The Unnamed Woman

The women listed in the genealogy of Jesus make for an interesting study.  A closer look at the lineage found in the first chapter of Matthew reveals there are four named women including the mother of our LORD.

For our first consideration let us make this observation.  If the Bible were written by man, we would expect the lineage of the Savior to be a line of perfection.  We would not expect the imperfections of man to be found or at least included in the narrative.  Yet 2 of the 4 named women and their Biblical records are connected to harlotry or prostitution.  This is the genealogy of Jesus Christ!  This is a powerful statement for the Inspiration of the Scriptures; it was not written by man.

Matthew 1:3 lists Tamar in the line of Christ. Her story is found in Genesis 38.  Tamar was married to two of Judah’s sons both having died.  In order to bear a child, Tamar tricked Judah into thinking she was a prostitute.  Thus, Judah’s place in the lineage of Christ was bearing a son by his daughter-in-law.  With the deception, Tamar certainly was not innocent.  But neither was Judah considering that he thought he was visiting a harlot.

Rahab is the next woman named in verse 5 of Matthew 1.  Her story is found in Joshua 2.  Here we find the account of the spies, sent by Joshua, taking shelter in the house of Rahab.  Verse 1 identifies Rahab as a harlot. Yet because of her actions toward the spies, she and her household were spared.  Rahab becomes the mother-in-law of the next named woman.

Then we come to Ruth.  One of the most beautiful Biblical stories is that of her life found in the book named for her.  Ruth 4:21 along with the Matthew passage identifies Ruth as the daughter-in-law of Rahab and great grandmother of David the king.  Ruth is one of only two women in the Bible to have a book named in her honor.   But an even greater honor is that she is listed in the lineage of the Savior found in verse 5.

The 4th named woman in the lineage of the LORD is of course Mary, the mother of Jesus.

There is also a fifth woman, the unnamed woman, referred to simply as “her” in verse 6.  She is the mother of Solomon. She is Bathsheba.  She is listed in the genealogy of Jesus but significantly she is not named.  Rather, Uriah, her husband, is remembered and immortalized by name.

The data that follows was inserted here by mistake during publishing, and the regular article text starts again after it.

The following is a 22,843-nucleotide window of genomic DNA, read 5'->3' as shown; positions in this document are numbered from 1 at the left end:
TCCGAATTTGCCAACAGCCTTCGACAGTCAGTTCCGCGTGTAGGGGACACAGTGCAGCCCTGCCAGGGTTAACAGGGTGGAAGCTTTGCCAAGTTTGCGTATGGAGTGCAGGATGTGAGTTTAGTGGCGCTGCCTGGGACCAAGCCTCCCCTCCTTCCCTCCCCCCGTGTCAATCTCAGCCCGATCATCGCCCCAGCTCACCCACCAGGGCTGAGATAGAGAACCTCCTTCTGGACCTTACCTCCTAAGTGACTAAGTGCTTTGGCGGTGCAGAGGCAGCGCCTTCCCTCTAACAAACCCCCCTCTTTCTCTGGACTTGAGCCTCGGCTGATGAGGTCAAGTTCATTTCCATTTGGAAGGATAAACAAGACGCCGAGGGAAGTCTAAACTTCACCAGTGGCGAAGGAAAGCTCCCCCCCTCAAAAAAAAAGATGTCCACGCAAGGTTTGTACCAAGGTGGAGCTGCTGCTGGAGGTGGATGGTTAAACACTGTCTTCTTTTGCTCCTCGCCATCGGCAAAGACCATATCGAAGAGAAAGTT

This sordid account is found in 2 Samuel 11.  It is one of the darkest times in David’s life.  He committed adultery with Bathsheba and had her husband, Uriah, murdered.  Again we see a heinous sin committed by one of the heroes of the Bible.  And rather than covering it up, the Inspired Word shares all the details of the sinful episode.

David received forgiveness for his sin and was later referred to as a man after GOD’S own heart (Acts 13:22).  David’s penitential Psalm 51 was written afterwards.  Although forgiveness was extended to David, verse 3 of the Psalm makes clear that the sin was never forgotten by David.  David had to live with his mistake the rest of his life.

This brings us to a great spiritual truth.  The simple lesson is this.  Although forgiveness can be obtained, that doesn’t necessarily remove the consequences of sin.  GOD can and will forgive and forget (Hebrews 10:17) but that doesn’t mean the consequences will be removed.  Scripture tells us there is a law of sowing and reaping (Galatians 6:7).  Many faithful Christians still pay for the deeds of their former life.

I am thankful for the lessons contained in the lineage of Christ.  I am thankful to know that the heroes of the Bible were human and made mistakes.  I am encouraged when I read those stories.  But I am most thankful that that lineage produced One Who made no mistakes.  His perfect life and loving sacrifice brings forgiveness for my mistakes.  Yes, for that I am most thankful.

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